Within a hour (again on FindMyPast) I had located the baptisms of a whole series of children of the marriage and even more. For instance Mary was still alive at the time of the 1851 census, at the exceptional age of 96, living in an almshouse in Frogmore, St Stephens. This tells us Mary Costen was born in Colney, near St Albans, and a look at the burial register showed she died less than a year later, when her age was given as 99 - which just emphasises that at a time when most people could not read or write their age was not always accurately known.
So extensive information, including digital images of the original documents, of the family is now available to you online in minutes, and a very low cost compared with what your great uncle would have paid, allowing for inflation.
One source DeBrett probably did not check were the Militia Lists, which record William (spelt Causten, Corsten, Coster, Costin, Costing and Coston) as eligible for military service in Park Ward, St Stephens between 1779 and 1786. - sometimes giving the more precise address of either Colney Street or Bricket Wood. In 1779 he was described as a servant and in later years as a labourer. As the militia list gives the names of eligible men over the age of 18 who had not served in the militia one might have expected William to appear in the lists before 1779 if he was in fact born in 1754. However the first entry records him as being a servant and he may have come from ???? to St Stephens as a servant in 1778 or 1779.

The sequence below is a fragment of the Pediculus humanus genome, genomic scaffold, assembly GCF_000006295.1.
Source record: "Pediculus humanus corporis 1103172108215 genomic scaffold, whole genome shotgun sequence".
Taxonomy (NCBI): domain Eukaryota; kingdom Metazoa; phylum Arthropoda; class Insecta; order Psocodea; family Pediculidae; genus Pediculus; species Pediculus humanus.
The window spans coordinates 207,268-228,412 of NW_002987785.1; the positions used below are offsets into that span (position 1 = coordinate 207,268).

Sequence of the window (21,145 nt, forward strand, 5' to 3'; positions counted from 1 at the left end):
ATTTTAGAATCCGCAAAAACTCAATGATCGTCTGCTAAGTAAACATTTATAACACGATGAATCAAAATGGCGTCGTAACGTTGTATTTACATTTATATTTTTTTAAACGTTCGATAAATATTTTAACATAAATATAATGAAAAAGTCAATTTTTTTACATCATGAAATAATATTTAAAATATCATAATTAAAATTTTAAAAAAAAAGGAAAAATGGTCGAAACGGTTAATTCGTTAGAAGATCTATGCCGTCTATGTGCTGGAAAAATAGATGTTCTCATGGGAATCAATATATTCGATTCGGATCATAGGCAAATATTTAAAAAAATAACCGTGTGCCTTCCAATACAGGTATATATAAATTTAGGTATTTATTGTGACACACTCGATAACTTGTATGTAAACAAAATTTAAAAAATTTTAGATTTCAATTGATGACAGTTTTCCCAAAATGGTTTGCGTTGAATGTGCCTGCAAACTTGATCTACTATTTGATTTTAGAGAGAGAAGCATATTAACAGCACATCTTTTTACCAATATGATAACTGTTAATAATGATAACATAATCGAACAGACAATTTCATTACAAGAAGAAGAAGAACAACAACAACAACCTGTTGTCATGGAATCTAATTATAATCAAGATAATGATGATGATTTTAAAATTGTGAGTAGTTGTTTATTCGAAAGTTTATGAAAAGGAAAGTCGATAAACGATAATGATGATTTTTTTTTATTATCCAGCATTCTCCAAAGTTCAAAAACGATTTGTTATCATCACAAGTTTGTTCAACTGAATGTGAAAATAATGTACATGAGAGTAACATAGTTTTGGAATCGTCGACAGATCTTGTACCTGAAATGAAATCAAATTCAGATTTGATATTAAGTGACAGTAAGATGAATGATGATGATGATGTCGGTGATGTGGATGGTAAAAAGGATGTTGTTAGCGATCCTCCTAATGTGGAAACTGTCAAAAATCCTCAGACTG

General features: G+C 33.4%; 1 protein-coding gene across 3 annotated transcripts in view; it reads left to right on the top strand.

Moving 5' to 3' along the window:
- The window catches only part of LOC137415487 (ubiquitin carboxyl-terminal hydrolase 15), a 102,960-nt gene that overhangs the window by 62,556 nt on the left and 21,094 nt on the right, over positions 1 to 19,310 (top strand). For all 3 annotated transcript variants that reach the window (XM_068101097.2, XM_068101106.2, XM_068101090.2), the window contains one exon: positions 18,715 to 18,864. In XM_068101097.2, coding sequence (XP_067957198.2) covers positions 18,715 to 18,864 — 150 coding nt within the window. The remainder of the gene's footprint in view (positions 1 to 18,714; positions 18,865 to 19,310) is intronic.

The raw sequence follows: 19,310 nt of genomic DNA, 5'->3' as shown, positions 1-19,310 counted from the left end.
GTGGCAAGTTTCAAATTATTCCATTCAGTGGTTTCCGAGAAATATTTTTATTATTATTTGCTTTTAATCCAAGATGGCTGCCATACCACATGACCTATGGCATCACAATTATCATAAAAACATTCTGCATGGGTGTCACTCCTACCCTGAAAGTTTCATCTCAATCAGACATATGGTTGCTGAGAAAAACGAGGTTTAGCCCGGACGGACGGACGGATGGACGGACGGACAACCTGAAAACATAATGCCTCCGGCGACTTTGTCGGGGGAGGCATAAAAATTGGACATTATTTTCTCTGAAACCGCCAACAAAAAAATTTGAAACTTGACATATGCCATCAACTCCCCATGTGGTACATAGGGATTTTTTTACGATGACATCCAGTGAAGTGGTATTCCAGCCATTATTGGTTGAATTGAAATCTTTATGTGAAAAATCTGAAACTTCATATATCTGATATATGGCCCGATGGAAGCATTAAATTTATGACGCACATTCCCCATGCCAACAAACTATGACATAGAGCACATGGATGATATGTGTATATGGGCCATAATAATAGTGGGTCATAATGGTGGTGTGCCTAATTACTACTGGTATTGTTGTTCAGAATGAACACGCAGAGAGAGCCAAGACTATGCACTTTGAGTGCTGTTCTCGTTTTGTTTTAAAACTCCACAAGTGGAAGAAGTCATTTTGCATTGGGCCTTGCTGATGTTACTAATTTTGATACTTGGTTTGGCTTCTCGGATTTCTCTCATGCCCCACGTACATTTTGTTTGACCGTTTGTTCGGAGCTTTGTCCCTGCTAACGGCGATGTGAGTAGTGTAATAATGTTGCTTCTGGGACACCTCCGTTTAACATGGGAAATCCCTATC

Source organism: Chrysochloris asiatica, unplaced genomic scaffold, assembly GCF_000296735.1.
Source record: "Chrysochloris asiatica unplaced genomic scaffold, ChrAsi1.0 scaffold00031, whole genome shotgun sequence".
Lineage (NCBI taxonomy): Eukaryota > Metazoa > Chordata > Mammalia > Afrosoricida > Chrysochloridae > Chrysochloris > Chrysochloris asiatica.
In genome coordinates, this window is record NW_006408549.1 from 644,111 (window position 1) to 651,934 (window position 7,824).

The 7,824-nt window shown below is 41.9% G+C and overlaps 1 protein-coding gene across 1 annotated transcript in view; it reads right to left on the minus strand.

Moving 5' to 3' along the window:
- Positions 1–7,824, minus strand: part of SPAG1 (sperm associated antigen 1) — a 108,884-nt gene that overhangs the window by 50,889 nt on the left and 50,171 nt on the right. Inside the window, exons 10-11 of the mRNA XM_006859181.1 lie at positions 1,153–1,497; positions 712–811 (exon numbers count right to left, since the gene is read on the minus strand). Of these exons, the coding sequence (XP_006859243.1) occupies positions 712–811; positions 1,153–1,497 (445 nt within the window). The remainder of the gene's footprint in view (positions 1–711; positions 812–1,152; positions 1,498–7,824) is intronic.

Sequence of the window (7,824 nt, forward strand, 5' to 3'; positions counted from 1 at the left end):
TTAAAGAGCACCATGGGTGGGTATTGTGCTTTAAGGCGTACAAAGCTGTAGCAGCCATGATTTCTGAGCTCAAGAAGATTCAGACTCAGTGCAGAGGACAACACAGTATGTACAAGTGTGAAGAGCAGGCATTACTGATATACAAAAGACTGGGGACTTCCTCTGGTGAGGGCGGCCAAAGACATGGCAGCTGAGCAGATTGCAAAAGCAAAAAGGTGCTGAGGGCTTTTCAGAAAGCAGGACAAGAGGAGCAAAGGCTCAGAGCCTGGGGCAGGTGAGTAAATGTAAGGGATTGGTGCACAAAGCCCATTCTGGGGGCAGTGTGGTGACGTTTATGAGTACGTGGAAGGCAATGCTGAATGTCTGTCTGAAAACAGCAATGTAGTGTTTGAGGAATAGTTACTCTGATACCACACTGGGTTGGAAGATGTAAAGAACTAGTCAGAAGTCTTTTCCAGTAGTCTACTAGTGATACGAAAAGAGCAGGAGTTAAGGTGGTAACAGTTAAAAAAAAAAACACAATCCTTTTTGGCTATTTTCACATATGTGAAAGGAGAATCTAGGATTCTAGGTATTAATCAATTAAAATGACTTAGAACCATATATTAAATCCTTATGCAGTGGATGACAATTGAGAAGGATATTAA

So what about the period before the marriage in 1779. Presumably the family history has nothing documented before that date because DeBrett (or who looked at the register) could not find his baptism in the St Stephens registers.
With the help of modern computer indexes the only possible earlier reference in St Stephens registers to a similar surname to Costin before the marriage is to the burial of a John Coster at St Stephens in 1777. He might have been William's father or brother - or he might be no relative at all.
A search on familysearch (the most comprehensive site for baptisms before 1837) shows two different possible William Costin baptised in nearby Bedfordshire in 1754. If you widen the date range, and allow for variant spellings there could be more. In addition there could be others for which there are no baptism records. In cases like this it is important to properly research the "foundations" by extracting every bit of information from sites such as FindMyPast (which has many of the Hertfordshire parish registers online), familysearch (which is free and which has even more parishes indexed before about 1837), HALS (the Hertfordshire Records Office) and FreeBMD (for birth, marriage and death certificates after 1837, if relevant).
The search also revealed (after I drafted the above) a family tree on Ancestry, which appears to be based on guesses (some clearly wrong) with respect to the section dealing with William Costin. I can't believe that this information came from a firm of respectable genealogists such as DeBretts and I suggest you read The Dangers of Internet Genealogy - which I posted in April 2001 - and which describes a problem that is far worse today. There are now millions of people who never do any proper research and merely add distant cousins' family trees to their own - errors and all - without any checking. And within weeks the errors are echoing round the internet for ever and a day.
If you can add to the information given above tell me.
|May 2013||Page created|